cancer | Danielle | gambling | school | baseball | one roof |

 

rooster
pennies

 

Finish up features. Discuss the dangers of angry roosters. I'll show some stories, we'll talk a bit about this one. But lots of narrative can be found in the latest Pulitzers, not only in features.

 

 

USAToday ghost factories series

 

Twitter video on journalism

 

 

crap I may or may not use

 

Danielle
Writing ledes
Polishing and tightening

More on multimedia. Here are the 2010 online journalism finalsts. Below are some stories I may visit to discuss multimedia work.

cancer | Danielle | gambling | school | baseball | one roof | Taliban | Galapagos

 

Dying Medium

 

nd as a side note -- I've not won a Pulitzer. Yet.

 

 

 

rooster
chess
farm
kidnapper
green beans
pennies

 

 

 

 

 

 

 

 

internship info

 

 

videos about polls here and here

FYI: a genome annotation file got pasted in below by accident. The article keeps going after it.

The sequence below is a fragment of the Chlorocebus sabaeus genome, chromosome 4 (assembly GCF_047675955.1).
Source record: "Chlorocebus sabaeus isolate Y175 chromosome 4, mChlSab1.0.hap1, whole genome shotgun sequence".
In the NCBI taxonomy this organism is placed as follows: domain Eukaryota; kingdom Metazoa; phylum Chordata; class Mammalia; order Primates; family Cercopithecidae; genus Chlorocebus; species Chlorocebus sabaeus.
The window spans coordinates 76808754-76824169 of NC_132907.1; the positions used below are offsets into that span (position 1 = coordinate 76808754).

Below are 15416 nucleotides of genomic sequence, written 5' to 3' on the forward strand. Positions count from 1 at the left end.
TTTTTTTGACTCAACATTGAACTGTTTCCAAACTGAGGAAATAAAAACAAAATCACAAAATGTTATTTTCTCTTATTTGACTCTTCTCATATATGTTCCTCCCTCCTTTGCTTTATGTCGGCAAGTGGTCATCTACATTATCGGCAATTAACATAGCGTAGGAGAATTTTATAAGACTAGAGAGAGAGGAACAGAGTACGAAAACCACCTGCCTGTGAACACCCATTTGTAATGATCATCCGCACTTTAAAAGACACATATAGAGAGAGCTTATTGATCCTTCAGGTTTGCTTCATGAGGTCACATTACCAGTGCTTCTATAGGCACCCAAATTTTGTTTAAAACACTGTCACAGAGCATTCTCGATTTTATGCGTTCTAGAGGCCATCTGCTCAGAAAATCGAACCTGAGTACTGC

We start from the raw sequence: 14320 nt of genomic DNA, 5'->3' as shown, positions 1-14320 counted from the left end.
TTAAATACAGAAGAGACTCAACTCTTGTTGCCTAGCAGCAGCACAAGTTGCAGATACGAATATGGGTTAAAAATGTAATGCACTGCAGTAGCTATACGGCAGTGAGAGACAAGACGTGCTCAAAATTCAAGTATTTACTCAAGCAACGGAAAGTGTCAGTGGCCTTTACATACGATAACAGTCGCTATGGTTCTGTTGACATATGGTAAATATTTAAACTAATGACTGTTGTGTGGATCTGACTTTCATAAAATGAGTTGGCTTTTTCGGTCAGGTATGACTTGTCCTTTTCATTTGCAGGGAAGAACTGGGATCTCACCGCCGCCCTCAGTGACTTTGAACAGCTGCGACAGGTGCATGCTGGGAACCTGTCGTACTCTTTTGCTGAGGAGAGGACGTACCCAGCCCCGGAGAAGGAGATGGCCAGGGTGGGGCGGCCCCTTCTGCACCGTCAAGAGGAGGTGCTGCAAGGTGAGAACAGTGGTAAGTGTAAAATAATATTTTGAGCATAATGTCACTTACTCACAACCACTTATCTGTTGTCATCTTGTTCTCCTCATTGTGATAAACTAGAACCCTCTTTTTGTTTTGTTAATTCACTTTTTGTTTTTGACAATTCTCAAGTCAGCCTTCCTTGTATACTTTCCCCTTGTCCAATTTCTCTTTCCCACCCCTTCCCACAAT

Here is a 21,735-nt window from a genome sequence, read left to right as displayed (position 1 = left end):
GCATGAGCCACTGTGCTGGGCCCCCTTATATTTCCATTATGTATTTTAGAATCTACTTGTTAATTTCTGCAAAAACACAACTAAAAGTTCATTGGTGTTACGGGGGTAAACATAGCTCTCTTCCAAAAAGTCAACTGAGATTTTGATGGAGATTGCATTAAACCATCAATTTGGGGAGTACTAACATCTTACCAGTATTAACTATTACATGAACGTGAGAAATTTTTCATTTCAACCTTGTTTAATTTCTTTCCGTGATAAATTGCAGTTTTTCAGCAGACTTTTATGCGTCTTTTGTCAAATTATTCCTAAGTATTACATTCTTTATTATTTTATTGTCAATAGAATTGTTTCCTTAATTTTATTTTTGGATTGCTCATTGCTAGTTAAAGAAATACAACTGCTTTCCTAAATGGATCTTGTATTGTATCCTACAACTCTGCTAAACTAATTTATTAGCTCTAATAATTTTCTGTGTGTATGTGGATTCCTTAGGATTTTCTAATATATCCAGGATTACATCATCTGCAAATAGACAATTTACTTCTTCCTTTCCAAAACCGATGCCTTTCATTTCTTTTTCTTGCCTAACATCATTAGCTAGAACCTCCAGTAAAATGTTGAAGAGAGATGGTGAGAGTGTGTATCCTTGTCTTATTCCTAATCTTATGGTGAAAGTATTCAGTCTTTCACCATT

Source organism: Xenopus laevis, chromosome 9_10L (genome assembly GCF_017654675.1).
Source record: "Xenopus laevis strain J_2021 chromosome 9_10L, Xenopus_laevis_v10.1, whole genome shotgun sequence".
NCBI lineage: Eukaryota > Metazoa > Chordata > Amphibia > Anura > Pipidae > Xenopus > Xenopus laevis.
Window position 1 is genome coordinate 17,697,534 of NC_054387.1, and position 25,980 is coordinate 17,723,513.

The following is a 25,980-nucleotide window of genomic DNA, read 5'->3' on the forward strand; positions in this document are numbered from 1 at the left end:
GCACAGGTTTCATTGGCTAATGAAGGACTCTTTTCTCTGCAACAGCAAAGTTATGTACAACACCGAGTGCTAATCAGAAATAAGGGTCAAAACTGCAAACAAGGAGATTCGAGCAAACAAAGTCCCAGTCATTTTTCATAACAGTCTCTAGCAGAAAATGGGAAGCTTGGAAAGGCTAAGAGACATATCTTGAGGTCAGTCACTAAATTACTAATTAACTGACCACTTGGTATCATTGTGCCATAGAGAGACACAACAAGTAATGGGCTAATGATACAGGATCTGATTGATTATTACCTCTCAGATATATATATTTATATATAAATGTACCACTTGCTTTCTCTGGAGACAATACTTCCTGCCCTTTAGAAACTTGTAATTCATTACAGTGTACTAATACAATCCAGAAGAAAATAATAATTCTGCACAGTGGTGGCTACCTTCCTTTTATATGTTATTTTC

Rich, chap 12
1 2 3 4 5

1 | 2 | 3 | 4 | 5 | 6

 


Places in class I often visit

Funny police blotters
Obscure Store
Offbeat AP news
Al's Morning Meeting
Google News
ABH's AP National News
AJC National/Intl News
NYTimes
Regret the Error
Pulitzer Prizes
Nieman Narratives stuff today

Story links

http://www.detnews.com/apps/pbcs.dll/article?AID=/20090128/METRO08/901280491

http://www.nytimes.com/2007/05/04/nyregion/04pennies.html?_r=3&oref=slogin

http://www.nieman.harvard.edu/narrative/content.aspx?id=100526&display=content

http://www.nieman.harvard.edu/narrative/content.aspx?id=100484&display=content

http://www.tampabay.com/specials/2009/reports/marianna/

http://hosted.ap.org/specials/interactives/wdc/killer_blue/




Look at some good multimedia stuff being done today in journalism. Stories here, here, here, here, here, and here.

this and this

Short mag video

 

 

Fracking News Version

 

Fracking Colbert Version

 

 

http://abcnews.go.com/Business/video/fracking-arguments-risky-practice-16915900#.UPTkDvIp_PA.email

 

http://www.colbertnation.com/the-colbert-report-videos/397649/september-21-2011/daniel-yergin